The thing that Iriya is most famous for, however, is its annual Morning Glory Market, held over three days in July when hundreds of thousands of morning glory plants are sold to visitors to celebrate the beginning of Summer. I was a little disappointed by the market itself – the shrubs weren’t yet in bloom so it wasn’t as colorful as I had expected, but the hokey Summer festival atmosphere more than made up for it, with old-time snacks and kiddie attractions like the goldfish scoop, or beetles in a cage.

(Caramelised fish spines, mmmmmm)

The surrounding neighborhood streets were coloufrully decorated with paper lanterns and streamers for Tanabata, sometimes called “the Star Festival” which is celebrated on July 7th to remember an ancient Chinese story about two lovers in the sky, who are separated by the Milky Way. Every year they can meet on July 7th as long as the sky is clear. Peopl pray for fine weather for the lovers and tie their own wishes on colorful slips of paper to bamboo trees.

City of the Imagination

24 07 2008

For a city of its size and importance (it is often said) Tokyo offers remarkably slim pickings for the sightseer. Held up against its peers (say, Paris, London and New York) , one starts to wonder: “Where is Tokyo’s Louvre, British Museum, Statue of Liberty?” (Although, actually it does have one of those, at one-third scale, in the harbor.)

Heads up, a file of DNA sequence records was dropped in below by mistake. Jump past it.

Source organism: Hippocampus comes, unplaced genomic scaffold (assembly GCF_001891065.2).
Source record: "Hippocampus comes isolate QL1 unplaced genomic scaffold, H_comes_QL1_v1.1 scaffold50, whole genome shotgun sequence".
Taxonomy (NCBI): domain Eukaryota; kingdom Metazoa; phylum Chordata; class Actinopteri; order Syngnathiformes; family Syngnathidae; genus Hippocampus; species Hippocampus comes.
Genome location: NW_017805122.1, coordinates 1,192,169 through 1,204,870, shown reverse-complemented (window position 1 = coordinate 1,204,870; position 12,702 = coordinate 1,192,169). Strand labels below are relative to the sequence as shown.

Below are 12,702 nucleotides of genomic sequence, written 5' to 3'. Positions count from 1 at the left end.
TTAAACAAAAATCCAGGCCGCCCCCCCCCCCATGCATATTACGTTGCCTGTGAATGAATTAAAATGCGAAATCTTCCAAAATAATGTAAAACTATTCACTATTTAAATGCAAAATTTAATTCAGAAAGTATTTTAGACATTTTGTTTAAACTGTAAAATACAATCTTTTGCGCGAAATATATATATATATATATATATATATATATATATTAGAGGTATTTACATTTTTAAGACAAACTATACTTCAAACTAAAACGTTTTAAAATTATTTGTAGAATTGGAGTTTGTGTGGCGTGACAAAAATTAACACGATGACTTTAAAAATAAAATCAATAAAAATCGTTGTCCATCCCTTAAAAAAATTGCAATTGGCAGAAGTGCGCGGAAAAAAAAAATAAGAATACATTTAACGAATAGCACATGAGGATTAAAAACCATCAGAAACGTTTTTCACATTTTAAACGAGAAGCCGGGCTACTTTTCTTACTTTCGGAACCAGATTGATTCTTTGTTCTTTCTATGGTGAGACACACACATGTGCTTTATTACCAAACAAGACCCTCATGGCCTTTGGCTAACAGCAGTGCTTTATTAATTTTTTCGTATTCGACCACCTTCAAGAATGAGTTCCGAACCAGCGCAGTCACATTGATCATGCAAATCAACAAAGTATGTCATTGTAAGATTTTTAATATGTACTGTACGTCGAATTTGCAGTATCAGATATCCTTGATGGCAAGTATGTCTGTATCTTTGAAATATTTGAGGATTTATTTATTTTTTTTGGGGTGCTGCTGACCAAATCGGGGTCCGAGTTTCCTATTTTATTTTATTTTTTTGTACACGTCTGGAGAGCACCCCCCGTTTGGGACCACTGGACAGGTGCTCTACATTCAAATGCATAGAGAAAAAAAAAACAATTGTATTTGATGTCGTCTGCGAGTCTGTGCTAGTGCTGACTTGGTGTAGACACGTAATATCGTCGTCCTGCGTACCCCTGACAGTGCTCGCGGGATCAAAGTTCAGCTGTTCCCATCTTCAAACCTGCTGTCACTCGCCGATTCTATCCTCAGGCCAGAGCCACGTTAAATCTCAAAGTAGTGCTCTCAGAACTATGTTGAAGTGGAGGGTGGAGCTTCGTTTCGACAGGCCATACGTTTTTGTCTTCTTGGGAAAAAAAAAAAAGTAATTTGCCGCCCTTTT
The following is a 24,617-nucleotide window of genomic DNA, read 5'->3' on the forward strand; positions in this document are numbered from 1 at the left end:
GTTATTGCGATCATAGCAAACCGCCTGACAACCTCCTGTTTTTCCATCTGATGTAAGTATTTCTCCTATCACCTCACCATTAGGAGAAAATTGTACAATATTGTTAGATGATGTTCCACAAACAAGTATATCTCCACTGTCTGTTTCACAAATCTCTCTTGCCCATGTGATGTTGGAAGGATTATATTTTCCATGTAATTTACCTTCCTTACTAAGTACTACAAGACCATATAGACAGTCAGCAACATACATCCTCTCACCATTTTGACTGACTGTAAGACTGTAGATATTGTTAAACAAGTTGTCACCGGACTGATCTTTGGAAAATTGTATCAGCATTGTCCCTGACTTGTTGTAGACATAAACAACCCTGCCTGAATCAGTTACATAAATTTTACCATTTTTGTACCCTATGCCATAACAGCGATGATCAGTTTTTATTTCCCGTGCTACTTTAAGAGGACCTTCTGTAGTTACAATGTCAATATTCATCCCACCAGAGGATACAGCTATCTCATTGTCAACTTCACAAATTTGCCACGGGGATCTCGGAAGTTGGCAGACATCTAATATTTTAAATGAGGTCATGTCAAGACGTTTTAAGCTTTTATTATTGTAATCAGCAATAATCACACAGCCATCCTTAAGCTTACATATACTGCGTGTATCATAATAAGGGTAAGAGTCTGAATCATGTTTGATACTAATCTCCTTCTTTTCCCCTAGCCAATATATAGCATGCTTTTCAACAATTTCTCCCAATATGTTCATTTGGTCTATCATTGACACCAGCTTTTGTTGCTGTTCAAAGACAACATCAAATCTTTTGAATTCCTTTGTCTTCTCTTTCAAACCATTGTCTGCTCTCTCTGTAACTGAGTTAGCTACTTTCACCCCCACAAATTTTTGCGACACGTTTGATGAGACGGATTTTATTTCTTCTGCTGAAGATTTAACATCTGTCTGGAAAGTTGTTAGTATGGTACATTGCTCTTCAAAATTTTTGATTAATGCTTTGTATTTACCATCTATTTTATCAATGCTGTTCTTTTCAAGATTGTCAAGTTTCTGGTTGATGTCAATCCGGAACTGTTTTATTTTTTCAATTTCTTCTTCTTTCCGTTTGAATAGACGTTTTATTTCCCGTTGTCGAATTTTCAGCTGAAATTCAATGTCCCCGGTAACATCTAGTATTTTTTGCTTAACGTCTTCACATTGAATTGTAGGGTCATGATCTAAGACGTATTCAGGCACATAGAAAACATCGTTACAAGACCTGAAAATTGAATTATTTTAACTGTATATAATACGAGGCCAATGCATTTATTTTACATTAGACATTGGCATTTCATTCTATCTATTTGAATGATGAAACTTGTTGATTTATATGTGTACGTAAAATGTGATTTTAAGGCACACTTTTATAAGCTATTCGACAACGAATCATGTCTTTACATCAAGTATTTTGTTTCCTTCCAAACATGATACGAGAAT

Flattened by war, earthquake and greed,  little of its history remains.  Its “big ticket” items are pretty lackustre; Tokyo Tower (an Eiffel knockoff slightly shorter than the surrounding buildings), Disneyland ( fun, but an imitation), the Imperial Palace, invisible behind its moats (nothing to see here, folks!)

Even the “national shrine” at Meiji-jingu is little more than an impressive gravel driveway, leading you to expect a monument of much greater proportions than the wooden shack waiting anticlimactically  at the end.

All this is true. And yet, it misses the point. Because with a few exceptions (the skyline view from Rainbow bridge, Fuji on a clear Winters morning), Tokyo is not about the “Big Picture”. It is all about the details.

A visitor’s most memorable experience here could be the walk from their hotel to the nearest 7-11 : a weird sticker on a vending machine, a teenager with shaved-off eyebrows clumping down the street in a Little Bo Peep dress. Bizarrely branded snack foods in odd flavor combinations.

In Shibuya, androgynous gigolos lounge around in shirts with “Muthafucka happy time” stitched on the back in rhinestones, and black neo-fascist trucks roar past playing disco music, down streets of teenage malls and whale restaurants.

That is the joy and the beauty of Tokyo. It never makes sense. You never know. You can walk around a corner – any corner – and find a stray medieval castle, or a lifesize blue elephant statue, or Missy Elliott on a shopping spree, a dog on a skateboard, or a shop selling chocolate-covered squid, or a tiny ricefield in the middle of a highly urbanized suburb, or a vending machine selling rice or batteries, or (yes, the legends are true) used underwear.